Eric Steven Zimmer, who earned the PhD in History from the University of Iowa in 2016, has been named the winner of the 2017 Rachel Carson Prize by the American Society for Environmental History (ASEH).
Zimmer, who also earned the UI's Graduate Certificate in American Indian and Native Studies, won the prize for his doctoral dissertation titled, “Red Earth Nation: Environment and Sovereignty in Modern Meskawki History.” He will be presented with the prize at the ASEH annual conference at the Drake Hotel in Chicago at 7:00 p.m. on Saturday, April 1.
ASEH hailed the dissertation as exemplary of excellence in public scholarship.
This year’s winner for the Rachel Carson Prize is Eric Steven Zimmer’s “Red Earth Nation: Environment and Sovereignty in Modern Meskawki History.” This dissertation stood out from the competitive field of submissions in each of the areas we judge: quality of writing, analysis of the topic, research and documentation, and advancement of the filed. "Red Earth Nation" poses a central question: what is the relationship between environment and tribal sovereignty? The answer comes in the form of a provocative examination of the Meskwaki Nation, the only resident Indigenous community in Iowa. Zimmer “flips the story of Indigenous land on its head” to highlight not tribal dispossession but tribal possession, that is, the struggles the Meskwaki encountered from the mid 19th century to the late 20th century in reclaiming lands that had once been their own. To tell this story, Zimmer artfully handled archival sources that were difficult to access, such as private tribal archives, and forged these with governmental materials and interviews. Although the author frames this work as a microhistory, lessons abound for reconsidering relationships among other Indigenous communities, environment, and conceptions of sovereignty. Much has been written about how Native people reconstituted and redefined sovereignty in response to ill-conceived federal policies in North America and beyond. This study argues that there’s more to that story by showing how tribal sovereignty unfolded daily over matters of local and state jurisdiction regarding the administration of natural resources and the people who labored on the land. The committee also notes Zimmer’s commitment to public scholarship, both in the field and in his narrative approach, as representative of the kind of excellence this prize is meant to recognize.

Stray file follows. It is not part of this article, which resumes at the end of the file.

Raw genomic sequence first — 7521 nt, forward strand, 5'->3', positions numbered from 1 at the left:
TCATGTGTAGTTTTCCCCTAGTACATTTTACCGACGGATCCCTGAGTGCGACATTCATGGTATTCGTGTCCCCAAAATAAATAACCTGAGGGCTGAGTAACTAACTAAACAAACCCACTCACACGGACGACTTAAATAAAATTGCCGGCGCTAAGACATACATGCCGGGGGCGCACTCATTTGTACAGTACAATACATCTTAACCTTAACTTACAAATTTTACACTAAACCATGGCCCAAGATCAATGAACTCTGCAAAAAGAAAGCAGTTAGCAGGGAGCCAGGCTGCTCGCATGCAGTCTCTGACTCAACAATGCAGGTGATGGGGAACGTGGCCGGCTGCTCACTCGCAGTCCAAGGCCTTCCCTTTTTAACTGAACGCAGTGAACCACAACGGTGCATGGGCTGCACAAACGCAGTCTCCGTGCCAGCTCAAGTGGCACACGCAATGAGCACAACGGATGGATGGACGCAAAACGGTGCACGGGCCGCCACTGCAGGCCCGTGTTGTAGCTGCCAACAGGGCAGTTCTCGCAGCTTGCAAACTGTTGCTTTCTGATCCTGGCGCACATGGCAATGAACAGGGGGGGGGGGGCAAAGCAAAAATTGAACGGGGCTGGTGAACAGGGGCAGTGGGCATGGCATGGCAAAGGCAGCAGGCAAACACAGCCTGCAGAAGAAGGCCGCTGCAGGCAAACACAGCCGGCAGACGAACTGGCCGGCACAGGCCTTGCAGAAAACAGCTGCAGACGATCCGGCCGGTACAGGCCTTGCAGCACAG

A senior historian at Vantage Point Historical Services, Inc., Zimmer lives in Rapid City, South Dakota.
Founded in 1977, ASEH increases understanding of current environmental issues by analyzing their historical background.